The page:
The Contextualist

Glenn Rifkin writes for the New York Times. I contacted him at his home.

This article is a testimony to the timelessness of great thinking. Inside are numerous tips for success. Some are internal behaviors. Some are ways to manage the external behavior of others. It is one of those interview assignments I envy—but am proud for Glenn. (At least I recognize these two items: It’s a strong piece and I am a friendly competitor.) Enjoy it.

printed from:


October 1, 1998 / Fourth Quarter 1998 / Issue 13 (originally published by Booz & Company) STRATEGY & LEADERSHIP

How Richard Branson
Works Magic

Though more known for his legendary publicity stunts, Richard Branson has led Virgin Group to success with a singular, flamboyant style. Learn the secret of how he tackles the big bad wolves of many industries.

by Glenn Rifkin

Richard Branson, the 48-year- old chairman of the London-based Virgin Group, has parlayed a lifelong disdain for conventional business wisdom into a $3.5 billion international conglomerate and one of the world’s most powerful and recognizable brands. Under the ubiquitous Virgin banner, Mr. Branson has ventured into a panoply of businesses – from condoms to wedding gowns, from airlines to financial services – and in the process has taken on entrenched giants and wrested market share from them.

All the while, the flamboyant and irreverent Mr. Branson has tweaked the business establishment, particularly in Britain, and displayed a P.T. Barnum-like command of publicity and showmanship to gain priceless cachet for the Virgin brand. He has been, for much of the past 30 years, one of the most admired Britons, and his fame has spread in recent years around the globe as Virgin has expanded its reach and its luster.

Mr. Branson loves nothing more than a daunting challenge; he views the impossible as just another business opportunity. Who else but Mr. Branson would put the vibrant Virgin label on the decaying British Rail with hopes of turning the dilapidated railroad into a sleek, profitable business? And throughout his career, he has cleverly embraced the David role, taking on Goliaths like British Airways, EMI Music and Coca-Cola, with the intent of becoming the best rather than the biggest and working under the assumption that there are significant profits to be made in small pieces of big markets.

His trademark is outlandish publicity stunts. He will do almost anything to promote the Virgin brand: driving a tank down Fifth Avenue in New York to introduce Virgin Cola to the United States, risking his life in high-profile hot-air balloon adventures or portraying a drowning victim on television’s “Baywatch.”

Indeed, so crucial is the continued high profile of Virgin that Mr. Branson says his highest paid and most important employee is Will Whitehorn, his public relations and communications director. “I suspect in most companies, the public relations person is down at No. 20 in the pecking order,” Mr. Branson says. “But, here, he is fighting incredibly important battles. If a negative story starts running away with itself in the press and is not dealt with fast, it can badly damage the brand. And so we put enormous weight on our public relations people.”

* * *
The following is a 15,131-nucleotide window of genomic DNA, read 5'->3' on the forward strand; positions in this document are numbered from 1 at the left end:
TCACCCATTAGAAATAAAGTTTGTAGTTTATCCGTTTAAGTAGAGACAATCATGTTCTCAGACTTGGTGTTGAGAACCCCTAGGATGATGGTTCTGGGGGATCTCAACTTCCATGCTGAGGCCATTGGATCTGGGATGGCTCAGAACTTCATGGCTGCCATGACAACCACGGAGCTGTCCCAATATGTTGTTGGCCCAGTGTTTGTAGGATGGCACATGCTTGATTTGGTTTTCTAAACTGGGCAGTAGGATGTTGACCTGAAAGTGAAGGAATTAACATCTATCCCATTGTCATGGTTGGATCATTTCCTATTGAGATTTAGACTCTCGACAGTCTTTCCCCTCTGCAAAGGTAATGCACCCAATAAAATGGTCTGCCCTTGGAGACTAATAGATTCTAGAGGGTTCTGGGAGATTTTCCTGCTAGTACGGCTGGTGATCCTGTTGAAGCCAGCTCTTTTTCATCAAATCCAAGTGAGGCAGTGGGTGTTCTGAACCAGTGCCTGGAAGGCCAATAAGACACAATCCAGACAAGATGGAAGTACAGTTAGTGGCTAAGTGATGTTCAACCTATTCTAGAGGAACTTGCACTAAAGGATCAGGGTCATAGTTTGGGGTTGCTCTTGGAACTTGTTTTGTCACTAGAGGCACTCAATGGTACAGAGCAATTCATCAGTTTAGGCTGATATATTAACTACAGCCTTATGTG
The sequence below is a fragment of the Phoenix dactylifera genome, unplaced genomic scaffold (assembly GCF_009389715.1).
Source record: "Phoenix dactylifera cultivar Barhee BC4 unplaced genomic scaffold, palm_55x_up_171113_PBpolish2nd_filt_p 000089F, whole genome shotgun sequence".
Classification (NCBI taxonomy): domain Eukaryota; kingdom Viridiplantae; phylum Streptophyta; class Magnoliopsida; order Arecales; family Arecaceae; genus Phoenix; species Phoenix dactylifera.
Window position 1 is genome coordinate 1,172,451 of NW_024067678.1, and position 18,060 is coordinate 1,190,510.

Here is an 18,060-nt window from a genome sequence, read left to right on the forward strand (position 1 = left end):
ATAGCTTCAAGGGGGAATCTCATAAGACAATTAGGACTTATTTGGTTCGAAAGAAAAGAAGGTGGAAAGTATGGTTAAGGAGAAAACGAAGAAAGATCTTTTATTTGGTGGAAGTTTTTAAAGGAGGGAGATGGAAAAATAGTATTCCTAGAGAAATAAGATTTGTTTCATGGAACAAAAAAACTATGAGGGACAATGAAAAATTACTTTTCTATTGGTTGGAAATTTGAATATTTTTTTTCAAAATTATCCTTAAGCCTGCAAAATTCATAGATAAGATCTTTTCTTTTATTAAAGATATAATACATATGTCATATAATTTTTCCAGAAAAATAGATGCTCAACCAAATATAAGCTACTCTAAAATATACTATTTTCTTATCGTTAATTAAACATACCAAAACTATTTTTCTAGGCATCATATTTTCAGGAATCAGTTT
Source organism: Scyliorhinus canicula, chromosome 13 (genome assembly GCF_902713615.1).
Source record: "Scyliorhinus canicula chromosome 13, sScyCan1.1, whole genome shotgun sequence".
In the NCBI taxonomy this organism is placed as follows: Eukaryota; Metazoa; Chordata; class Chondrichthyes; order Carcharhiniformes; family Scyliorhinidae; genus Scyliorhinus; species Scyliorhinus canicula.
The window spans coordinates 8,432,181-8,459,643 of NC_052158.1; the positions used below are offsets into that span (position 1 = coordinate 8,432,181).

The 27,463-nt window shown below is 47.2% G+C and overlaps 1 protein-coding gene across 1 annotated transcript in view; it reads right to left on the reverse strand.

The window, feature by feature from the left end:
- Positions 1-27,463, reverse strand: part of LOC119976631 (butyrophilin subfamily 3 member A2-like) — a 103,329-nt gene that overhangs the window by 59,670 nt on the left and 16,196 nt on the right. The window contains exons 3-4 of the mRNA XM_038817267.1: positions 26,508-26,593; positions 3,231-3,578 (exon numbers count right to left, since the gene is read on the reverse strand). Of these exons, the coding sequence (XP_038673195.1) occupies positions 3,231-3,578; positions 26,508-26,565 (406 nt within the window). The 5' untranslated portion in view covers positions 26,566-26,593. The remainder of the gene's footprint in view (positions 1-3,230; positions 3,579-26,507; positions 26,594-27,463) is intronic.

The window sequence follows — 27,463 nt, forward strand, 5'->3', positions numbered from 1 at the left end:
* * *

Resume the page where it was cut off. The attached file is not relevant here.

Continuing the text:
Mr. Branson reportedly sets aside at least 25 percent of his time for public relations activities, and Mr. Whitehorn has a staff member whose sole responsibility is devising the headline- catching publicity stunts for which Mr. Branson has become known. “If your staff works enormously hard to create something they are proud of, it’s foolish if you don’t let the world know about it,” Mr. Branson states. “Using yourself to get out and talk about it is a lot cheaper and more effective than a lot of advertising. In fact, if you do it correctly, it can beat advertising hands down and save tens of millions of dollars.”

But Mr. Branson stands for more than balloon trips and powerboat races across the Atlantic. Behind the brash and insouciant huckster, there lies a sharp business visionary who has created a formula for success that is rife with lessons for chief executives in any country and


any business. The Branson magic is not about smoke and mirrors, but rather is a kind of chicken soup for the moribund, tradition-bound corporate soul. Mr. Branson’s success reflects an uncanny ability to take the consumer’s point of view as his own and Þnd ways to embrace that view for profit.

Despite his personal riches, Mr. Branson has retained an “everyman” persona marked by his casual dress, affable and modest manner, and devilish disrespect for convention. He understands viscerally the concerns and needs of his customers and his employees and acts as a conduit for fulfilling those needs. He has built the Virgin brand in his own image, and the result is an extremely positive emotional bond between consumers and companies that bear the Virgin label. It is brand-builder’s nirvana, made all the more impressive because the brand is all that ties together more than a hundred disparate Virgin businesses. There is little synergy or shared resources among the Virgin companies; Virgin, in fact, resembles the classic Japanese keiretsu such as a Yamaha or Mitsubishi.

Branding An Ethos